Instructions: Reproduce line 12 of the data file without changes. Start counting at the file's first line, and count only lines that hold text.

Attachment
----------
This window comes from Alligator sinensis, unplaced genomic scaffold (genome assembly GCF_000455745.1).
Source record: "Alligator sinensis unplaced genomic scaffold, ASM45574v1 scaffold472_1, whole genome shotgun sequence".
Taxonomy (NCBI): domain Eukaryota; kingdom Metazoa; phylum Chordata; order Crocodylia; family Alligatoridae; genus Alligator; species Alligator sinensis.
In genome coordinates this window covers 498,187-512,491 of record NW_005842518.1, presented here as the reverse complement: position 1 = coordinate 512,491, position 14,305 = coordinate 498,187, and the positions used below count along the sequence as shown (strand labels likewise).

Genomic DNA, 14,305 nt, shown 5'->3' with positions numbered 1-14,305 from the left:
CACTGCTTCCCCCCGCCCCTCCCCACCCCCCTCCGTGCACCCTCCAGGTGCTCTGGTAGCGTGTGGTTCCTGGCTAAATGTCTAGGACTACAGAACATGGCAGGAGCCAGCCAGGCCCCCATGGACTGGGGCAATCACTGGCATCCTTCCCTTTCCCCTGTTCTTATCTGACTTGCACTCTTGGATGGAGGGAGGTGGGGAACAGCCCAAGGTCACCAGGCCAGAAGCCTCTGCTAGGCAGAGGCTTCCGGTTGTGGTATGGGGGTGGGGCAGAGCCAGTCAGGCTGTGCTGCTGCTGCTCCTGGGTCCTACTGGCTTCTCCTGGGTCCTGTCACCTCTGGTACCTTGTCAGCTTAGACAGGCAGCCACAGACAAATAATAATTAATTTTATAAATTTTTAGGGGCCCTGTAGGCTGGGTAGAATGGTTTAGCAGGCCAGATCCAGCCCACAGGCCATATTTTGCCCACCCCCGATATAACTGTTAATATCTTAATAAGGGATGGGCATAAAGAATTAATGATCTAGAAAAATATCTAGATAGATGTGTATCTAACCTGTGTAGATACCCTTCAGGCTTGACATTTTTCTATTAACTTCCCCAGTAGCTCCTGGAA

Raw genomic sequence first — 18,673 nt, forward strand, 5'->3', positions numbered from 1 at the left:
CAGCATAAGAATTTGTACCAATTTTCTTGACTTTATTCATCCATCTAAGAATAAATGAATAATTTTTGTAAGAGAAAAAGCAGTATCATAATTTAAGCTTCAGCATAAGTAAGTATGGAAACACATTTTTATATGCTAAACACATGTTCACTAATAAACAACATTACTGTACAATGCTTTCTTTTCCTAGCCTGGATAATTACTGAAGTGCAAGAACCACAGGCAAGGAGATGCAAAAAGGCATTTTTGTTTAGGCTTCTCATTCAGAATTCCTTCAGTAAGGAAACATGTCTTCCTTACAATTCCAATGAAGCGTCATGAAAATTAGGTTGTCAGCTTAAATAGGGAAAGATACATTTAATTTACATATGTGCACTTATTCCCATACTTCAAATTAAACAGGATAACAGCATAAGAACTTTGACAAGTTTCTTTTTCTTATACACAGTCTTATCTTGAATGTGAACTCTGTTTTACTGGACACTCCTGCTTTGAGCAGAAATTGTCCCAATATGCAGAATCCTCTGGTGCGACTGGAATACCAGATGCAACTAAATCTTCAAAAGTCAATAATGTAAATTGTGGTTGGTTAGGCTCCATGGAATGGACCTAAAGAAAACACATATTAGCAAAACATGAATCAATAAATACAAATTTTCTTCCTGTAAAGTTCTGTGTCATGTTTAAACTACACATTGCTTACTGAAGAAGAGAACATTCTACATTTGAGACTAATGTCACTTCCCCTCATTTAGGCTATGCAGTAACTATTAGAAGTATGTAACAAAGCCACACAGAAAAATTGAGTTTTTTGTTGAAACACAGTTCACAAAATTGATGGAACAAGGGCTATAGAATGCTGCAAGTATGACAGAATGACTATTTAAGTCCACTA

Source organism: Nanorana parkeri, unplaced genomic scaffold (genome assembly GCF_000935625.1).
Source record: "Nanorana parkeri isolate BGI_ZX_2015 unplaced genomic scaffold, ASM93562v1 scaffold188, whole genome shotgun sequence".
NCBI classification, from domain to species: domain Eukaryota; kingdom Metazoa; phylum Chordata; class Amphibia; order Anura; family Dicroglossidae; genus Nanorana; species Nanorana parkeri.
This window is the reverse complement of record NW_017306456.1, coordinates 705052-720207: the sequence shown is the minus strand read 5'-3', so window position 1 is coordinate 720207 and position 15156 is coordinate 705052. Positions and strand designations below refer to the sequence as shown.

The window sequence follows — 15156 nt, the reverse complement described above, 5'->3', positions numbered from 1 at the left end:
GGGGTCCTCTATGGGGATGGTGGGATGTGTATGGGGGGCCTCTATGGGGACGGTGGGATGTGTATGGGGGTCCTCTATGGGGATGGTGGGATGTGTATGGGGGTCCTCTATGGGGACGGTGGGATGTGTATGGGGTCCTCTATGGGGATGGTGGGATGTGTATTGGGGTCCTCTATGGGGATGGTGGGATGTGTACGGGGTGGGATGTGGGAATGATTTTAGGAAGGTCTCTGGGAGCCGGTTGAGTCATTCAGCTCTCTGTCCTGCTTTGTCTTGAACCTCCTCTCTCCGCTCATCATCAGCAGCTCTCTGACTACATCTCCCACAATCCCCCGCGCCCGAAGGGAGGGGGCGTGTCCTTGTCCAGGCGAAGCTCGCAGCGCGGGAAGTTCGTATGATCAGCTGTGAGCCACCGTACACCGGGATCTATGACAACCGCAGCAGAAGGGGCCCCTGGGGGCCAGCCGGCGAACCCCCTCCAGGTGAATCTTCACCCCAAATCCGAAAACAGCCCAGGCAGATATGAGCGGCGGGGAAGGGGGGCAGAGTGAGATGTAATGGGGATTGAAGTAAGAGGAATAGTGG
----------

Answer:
This window is the reverse complement of record NW_017306456.1, coordinates 705052-720207: the sequence shown is the minus strand read 5'-3', so window position 1 is coordinate 720207 and position 15156 is coordinate 705052. Positions and strand designations below refer to the sequence as shown.